Eckhard Gerdes + Shelf Life,
“Scuff Mud” (Public Eyesore, PublicEyesore.com)
Have you ever wondered what it would sound like to translate the brain waves of a long-term coma patient into sound waves? Ever wonder what happens when a schizophrenic dictates his diary over the soundtrack of a sci-fi movie from 1973? A listen to “Scuff Mud,” a Journal of Experimental Fiction release from author Eckhard Gerdes and experimental noise outfit Shelf Life, just might answer those burning questions while leaving you with a whole lot more. If you are looking to rock out, then keep looking because “SM” is far from the typical new-release indie rock fare you may be accustomed to reading about in these pages. If you are looking for a challenging yet engaging vacation from your everyday musical routine, then read on.
Basically, what we have here is the poetry of Gerdes spoken over a soundscape created by Shelf Life. Subject matter ranges from Middle Eastern affairs to sex and relationships to the “out-of-placeness” of elephants in the Sonoran Desert, and the mood ranges from the very serious to the rather silly to the overtly risqué: “I’ll spend my fuel rod on you / Can you feel its bulge against you?” intones Gerdes early on in the fantastical journey that is “SM.”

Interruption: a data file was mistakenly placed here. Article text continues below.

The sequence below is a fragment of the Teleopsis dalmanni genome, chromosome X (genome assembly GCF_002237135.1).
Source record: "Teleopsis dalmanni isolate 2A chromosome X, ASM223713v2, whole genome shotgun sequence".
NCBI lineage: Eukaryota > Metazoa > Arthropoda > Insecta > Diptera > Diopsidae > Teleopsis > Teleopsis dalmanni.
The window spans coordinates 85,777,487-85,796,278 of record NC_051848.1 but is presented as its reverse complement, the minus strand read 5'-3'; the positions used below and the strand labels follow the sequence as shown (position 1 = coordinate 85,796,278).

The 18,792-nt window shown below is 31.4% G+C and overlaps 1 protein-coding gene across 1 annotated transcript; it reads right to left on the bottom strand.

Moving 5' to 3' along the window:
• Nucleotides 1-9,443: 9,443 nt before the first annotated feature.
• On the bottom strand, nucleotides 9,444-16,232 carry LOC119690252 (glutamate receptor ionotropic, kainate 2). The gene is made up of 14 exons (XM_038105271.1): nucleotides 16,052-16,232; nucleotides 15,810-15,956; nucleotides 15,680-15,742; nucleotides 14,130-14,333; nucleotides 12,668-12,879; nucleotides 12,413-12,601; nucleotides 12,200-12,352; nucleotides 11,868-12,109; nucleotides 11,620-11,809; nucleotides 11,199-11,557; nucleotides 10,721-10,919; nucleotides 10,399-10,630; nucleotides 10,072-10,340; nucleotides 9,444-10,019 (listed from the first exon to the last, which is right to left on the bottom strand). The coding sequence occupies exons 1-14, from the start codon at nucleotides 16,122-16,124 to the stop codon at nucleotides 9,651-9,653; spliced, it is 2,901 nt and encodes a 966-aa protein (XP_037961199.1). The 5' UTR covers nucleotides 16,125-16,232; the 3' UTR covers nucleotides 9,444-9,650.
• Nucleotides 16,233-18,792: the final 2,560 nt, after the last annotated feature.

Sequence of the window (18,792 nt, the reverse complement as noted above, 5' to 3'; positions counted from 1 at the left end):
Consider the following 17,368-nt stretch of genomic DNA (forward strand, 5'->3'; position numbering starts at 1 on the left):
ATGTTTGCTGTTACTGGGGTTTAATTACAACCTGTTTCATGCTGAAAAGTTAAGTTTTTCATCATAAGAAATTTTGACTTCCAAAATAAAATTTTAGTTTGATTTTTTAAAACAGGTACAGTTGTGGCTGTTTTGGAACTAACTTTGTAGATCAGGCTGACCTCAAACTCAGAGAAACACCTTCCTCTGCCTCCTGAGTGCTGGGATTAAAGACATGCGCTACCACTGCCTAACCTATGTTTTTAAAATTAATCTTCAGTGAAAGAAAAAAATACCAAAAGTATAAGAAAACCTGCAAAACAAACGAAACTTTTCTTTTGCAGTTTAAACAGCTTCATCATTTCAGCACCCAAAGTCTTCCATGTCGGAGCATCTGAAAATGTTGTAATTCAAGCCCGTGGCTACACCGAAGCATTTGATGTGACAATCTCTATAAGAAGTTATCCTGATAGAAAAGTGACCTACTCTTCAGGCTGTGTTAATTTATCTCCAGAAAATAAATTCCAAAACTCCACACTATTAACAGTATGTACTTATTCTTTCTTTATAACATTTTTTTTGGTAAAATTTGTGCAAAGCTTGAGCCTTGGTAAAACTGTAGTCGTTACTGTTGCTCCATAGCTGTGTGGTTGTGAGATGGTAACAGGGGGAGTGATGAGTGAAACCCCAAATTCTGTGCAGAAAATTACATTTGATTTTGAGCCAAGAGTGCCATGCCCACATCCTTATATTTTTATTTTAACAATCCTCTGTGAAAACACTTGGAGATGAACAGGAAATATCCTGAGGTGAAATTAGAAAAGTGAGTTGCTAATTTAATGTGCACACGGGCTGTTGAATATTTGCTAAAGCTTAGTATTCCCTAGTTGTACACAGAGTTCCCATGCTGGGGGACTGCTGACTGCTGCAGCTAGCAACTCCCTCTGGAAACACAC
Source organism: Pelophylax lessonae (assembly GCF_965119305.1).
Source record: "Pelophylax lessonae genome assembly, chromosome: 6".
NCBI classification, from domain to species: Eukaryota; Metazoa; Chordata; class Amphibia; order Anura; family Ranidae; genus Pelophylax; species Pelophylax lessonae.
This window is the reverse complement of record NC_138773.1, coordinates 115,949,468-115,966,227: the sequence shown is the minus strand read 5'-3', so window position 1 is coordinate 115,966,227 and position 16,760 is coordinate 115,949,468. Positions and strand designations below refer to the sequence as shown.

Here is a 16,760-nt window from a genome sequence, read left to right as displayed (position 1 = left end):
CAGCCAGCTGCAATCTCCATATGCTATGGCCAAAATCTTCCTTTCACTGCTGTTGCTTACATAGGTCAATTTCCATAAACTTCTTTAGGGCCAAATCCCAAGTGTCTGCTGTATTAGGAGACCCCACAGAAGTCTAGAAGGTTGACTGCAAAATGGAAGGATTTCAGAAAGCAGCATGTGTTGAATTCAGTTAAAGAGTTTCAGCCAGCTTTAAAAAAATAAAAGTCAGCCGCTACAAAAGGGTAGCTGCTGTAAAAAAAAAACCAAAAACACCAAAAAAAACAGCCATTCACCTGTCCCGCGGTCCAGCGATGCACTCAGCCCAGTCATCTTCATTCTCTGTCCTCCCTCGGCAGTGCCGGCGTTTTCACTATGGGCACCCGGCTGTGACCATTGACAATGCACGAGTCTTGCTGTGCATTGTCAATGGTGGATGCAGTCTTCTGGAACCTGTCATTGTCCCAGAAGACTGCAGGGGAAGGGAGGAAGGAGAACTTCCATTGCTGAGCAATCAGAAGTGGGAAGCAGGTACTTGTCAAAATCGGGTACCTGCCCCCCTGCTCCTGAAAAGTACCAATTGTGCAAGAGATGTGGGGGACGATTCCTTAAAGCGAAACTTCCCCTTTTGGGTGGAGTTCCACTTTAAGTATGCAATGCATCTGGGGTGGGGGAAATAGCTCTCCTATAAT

The closest comparison I can come up with to something in fairly wide distribution would be the extended soliloquies of Robert E. Lee and Mary Todd Lincoln in Philip Glass and Robert Wilson’s section of the multi-composer early ‘80s epic “the CIVIL warS”, although that avant-garde masterpiece at times seems downright pedestrian compared to this. Overall, “SM” actually makes for a very entertaining listen and it is definitely worth tracking down a copy. The disc is available from CDBaby.com and you can visit JEF online at ExperimentalFiction.com to learn more.
I must say I have been loving your album, It's a unique and refreshing take on the spoken word genre at a time when many people are taking the easy way out with cut & paste stylistic formulas and repetitive rhyming structures, you have released a truly innovative and experimental classic reminiscent but in no way copying such classics as Captain Beefheart and Frank Zappa. and you can quote me on that.
-- Shane Hollands, DirtyWordz, 88.3 FM, Auckland, NewZealand